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June 7, 1991     The Message
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June 7, 1991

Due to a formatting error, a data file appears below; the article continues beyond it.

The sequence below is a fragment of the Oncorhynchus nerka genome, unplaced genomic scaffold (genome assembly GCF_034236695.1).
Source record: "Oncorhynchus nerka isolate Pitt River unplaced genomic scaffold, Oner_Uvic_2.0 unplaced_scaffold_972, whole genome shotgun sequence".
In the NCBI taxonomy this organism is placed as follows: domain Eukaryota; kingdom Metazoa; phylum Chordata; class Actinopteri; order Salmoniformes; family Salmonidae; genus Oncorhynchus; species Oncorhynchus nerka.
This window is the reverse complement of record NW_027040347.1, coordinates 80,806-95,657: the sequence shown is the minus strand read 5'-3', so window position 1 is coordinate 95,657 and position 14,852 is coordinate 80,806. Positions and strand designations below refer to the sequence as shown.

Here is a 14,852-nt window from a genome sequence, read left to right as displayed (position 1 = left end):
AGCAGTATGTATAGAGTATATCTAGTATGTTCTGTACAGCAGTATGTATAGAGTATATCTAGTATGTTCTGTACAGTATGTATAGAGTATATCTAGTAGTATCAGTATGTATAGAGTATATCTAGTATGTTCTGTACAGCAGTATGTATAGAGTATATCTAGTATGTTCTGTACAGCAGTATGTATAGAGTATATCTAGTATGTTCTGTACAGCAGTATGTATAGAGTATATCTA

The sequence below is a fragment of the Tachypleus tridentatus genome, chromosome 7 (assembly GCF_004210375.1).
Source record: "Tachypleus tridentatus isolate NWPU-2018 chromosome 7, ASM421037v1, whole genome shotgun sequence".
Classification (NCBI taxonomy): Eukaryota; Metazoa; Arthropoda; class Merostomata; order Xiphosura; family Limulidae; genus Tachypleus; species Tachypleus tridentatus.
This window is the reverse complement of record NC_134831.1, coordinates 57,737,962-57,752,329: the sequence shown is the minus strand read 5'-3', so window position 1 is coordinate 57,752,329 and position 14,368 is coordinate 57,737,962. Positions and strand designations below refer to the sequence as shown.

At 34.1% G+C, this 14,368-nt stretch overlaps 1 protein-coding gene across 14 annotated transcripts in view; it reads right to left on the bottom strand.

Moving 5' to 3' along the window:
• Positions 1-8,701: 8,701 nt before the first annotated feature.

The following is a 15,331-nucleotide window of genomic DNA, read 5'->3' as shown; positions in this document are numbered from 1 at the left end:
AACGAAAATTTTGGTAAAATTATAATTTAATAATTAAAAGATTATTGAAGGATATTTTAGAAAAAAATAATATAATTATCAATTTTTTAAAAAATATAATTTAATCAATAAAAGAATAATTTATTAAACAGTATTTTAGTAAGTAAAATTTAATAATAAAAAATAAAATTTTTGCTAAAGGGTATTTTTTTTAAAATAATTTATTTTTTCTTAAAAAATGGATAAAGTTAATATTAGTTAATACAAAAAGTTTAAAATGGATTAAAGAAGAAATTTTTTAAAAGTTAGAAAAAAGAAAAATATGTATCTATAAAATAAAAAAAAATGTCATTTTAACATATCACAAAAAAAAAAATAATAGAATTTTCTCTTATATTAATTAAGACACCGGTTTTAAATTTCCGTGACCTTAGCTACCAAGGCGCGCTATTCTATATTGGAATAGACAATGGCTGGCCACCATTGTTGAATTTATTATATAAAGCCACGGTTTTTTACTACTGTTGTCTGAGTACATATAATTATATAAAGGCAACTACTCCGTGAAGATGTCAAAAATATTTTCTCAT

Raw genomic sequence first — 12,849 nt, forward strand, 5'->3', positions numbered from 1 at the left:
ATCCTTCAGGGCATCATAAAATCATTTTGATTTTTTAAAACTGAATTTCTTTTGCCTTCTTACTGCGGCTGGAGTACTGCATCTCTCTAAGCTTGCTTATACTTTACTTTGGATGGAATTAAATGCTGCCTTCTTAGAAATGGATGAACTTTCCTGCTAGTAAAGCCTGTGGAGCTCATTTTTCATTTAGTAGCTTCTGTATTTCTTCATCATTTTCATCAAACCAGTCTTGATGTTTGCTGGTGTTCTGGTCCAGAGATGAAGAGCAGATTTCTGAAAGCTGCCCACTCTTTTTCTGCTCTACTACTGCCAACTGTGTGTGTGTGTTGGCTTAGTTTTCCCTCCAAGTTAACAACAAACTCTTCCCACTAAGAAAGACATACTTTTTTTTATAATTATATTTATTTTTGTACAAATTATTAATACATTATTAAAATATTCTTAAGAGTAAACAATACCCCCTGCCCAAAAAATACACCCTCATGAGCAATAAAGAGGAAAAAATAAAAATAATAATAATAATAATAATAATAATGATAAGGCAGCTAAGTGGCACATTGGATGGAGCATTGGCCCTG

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4 The Message -- for Catholics of Southwestern Indiana June 7, 1991 I I II Liturgical law: A practical application By FR. WILLIAM DEERING Diocesan Director of Worship Due to an editor's error, the following article was omitted from publication, May 31. An article published earlier in the year was inadvertently used in its place. In a broad sense, liturgical law is included in Canon Law. Liturgical law is the Canon Law that orders the liturgy of the Roman Catholic Church. The term "liturgy" is the worship "carried out in the name of the church by per- sons lawfully deputed and through acts approved by the authority of the church" (can. 834, sec. 2). These acts of the church which make up the liturgy include all the rites published in the official litur- gical books approved by com- petent ecclesiastical authori- ty. Canon Law is intended to serve a pastoral purpose by providing harmony and unity in the external life of the Christian community. Liturgi- cal law has this same pastoral function. The following is an excerpt from the article an liturgical law in "The New Dictionary of Sacramental Worship." "Liturgical law aims to en- sure the unity and authentici- ty of Catholic worship within and among the local churches that make up' the universal church. Unity of worship does not mean total uniformi- ty of rubricism, the kind of slavish adherence to ceremo- nial minutiae that character- ized fidelity to liturgical law before Vatican II. It pertains rather to the ordering and maintenance of the essential structures, spirit, and charac- ter of the sacraments and other liturgical rites. The deepest purpose of liturgical law is that of the liturgy it- self: to build up the body of Christ through Spirit-filled celebrations of the saving mysteries. In order to fulfill this purpose, liturgical law is best observed not by mere rubrical exactitude but by ministers and assemblies who enflesh the law through meaningful liturgical celebra- tions that effectively signify and build up the local church in communion with the church universal." We can find universal litur- gical law chiefly in the offi- cial liturgical books. The principal liturgical books are: the Roman Missal (sacramen- tary and lectionary); the Roman R;tual (these rites are usually printed separately these would include the cel- ebrations of sacraments and funerals); the Liturgy of the Hours, and the Ceremonial of Bishops. All of these are ser- vice books with the exception of the Ceremonial which is a compilation of norms intend- ed as a guide for bishops, masters of ceremonies and others entrusted with the conduct of episcopal care- monles. Most of liturgical law can be found in the "General In- struction" which can be found in the beginning of the Missal and Liturgy of the Hours, or in the Introductions (praenotanda) to the other rites. Some liturgical law can be individually enacted and some liturgical law can bG found in authentic interpreta- tions of liturgical laws. In reading liturgical law none of the above is taken in isolation. Each document is to be read in conjunction with the others, especially to arrive at the spirit of what is intended. And even within a single document a statement is to be understood with the entire document in mind. In other words, nothing is to be taken out of context. Now, for the practical ap- plication. At the beginning of Lent a circular letter was sent to all pastors. This letter was concerning the meaning of the liturgical celebrations of Lent and of the Easter Tridu- urn. This letter was later re- ferred to in the Message. Cit- ing a liturgical law from the Sacramentary the article stat- ed that according to the an- cient tradition of the church the sacraments are not cele- brated. This is, of course, to keep the spirit of the Tridu- um as a single uninterrupted liturgical celebration (which it is). It was mentioned that during the Easter Triduum, therefore, Penance is not to be celebrated. Following upon this article, a letter to the editor of the Message quoted a statement from a document issued by the Congregation for Divine Worship: Circular Letter Con- cerning the Preparation and Celebration of the Easter Feasts. (January 16, 1988). Since the promulgation of the Missal of Paul VI in 1969 several pastoral questions had arisen. The answers to these were not clear in the Missal itself. For example, after the directive concerning not celebrating the sacra- ments on Good Friday, the missal did make provisions for shut-ins to receive com- munion on Good Friday, whereas on Holy Saturday only those who are dying are permitted to receive commu- nion as Viaticum. Nothing was stated about Penance and Anointing of the Sick. The above mentioned circular let- ter allows for such situations by stating that both on Good Friday and Holy Saturday the sacraments of Penance and Anointing of the Sick may be celebrated. It would seem that by the juxtaposition of Penance with Anointing of the Sick this would indicate emergency situations. Now, mind you, emergency can be taken in a very broad sense to benefit many people. The pastors to whom the local cir- cular letter was sent know this and therefore, none of them would refuse to hear someone's confession. In fact some even scheduled a time when individuals knew that a priest was available for such an "emergency" situation. While the circular letter from the Vatican states that Penance and Anointing of the Sick may be celebrated, earli- er in the same document the following is stated: "The faithful are to be encouraged to participate in an ever more intense and fruitful way in the lenten liturgy and in pen- itential celebrations. They are to be clearly reminded that both according to the law and tradition, they should ap- proach the sacrament of penance during this season, so that with purified heart they may participate in the paschal mysteries. It is appro- priate that during Lent the sacrament of penance be cele- brated according to the rite for the reconciliation of sev- eral penitents with individual F s 9,,. Box 68 Montgomery, Indiana 47558 Donald J. Traylor President i Medical Arts Pharmacy 3700 Bellemeade Avenue Phone 477-1532 Donald Gutzweller City-Wide Delivery Duncan's Riverside Pharmacy Prescription $rvtce Drugs-Sundries-Cosmetics Magazlnu - '*We Dellw," Comer Riverside and Governor Evansville 422-9981 Stratman's Pharmacy City-Wide Delivery 413 Locust Street John and Judy Stmtman 425-5293 Phone:486-3285 YOUR I FAMILY ,,PHARMACY PAUL'S Pharmacy Paul Mayer, Owner 2107 W. Franklin St. 425-4364 Plaza Pharmacy Newburgh Plaza Shopping Center Fast Prescription Service Ken and Rebecca Hacker 853-7141 Oak Hill Pharmacy Prescription Specialists H. 62 and N. Weinbach Ave.- LARRY SCHULTHEIS, Prop. 454422 confession and absolution, as given in the Roman Ritual. Pastors should devote them- selves to the ministry of rec- onciliation and provide suffi- cient time for the faithful to avail themselves of this sacra- ment." (para. 15) And in Section C under the heading, "Holy Week," we read: "It is fitting that the Lenten season should be con- cluded, both for the individu- al Christian as well as for the whole Christian community, with a penitential celebra- tion, so that they may be helped to prepare to celebrate more fully the paschal mys- tery. "These celebrations, how- ever, should take place before the Easter Triduum and should not immediately pre- cede the evening Mass of the Lord's Supper." (para. 37) These are the celebrations of penance that are not to take place during the Tridu- um. Again, the pastors know this; perhaps this could have been made clearer for the arti- cle in the Message. This is a practical applica- tion of reading documents in liturgical law. None is to be read (and certainly not inter- preted) apart from the rest of the documents. Several pastors mentioned that because the penitential practices encouraged by the circular letter from the Vati- can and because of the local explanation of the Triduum, , their people were well pre- pared for the Easter Feasts. AUTO, HOME BUSINESS = FARM INSURANCE SERVICES SINCE 1913 INSURANCE AGENCY 464-5993 JAMES A. NIEMEIER Mater Dei Class of '69 WAS IS '86 BUICK REGAL, 2 dr, silver, #62692 87 CADILLAC BROUGHAM 4 DR, gray, #61628 88 CADILLAC SEDAN DEVILLE blue, #62124 89 CADILLAC BROUGHAM 4 DR, red, #62132 89 CHEV. CORVETTE 2 DR, gray, #61818 91 CHEV. 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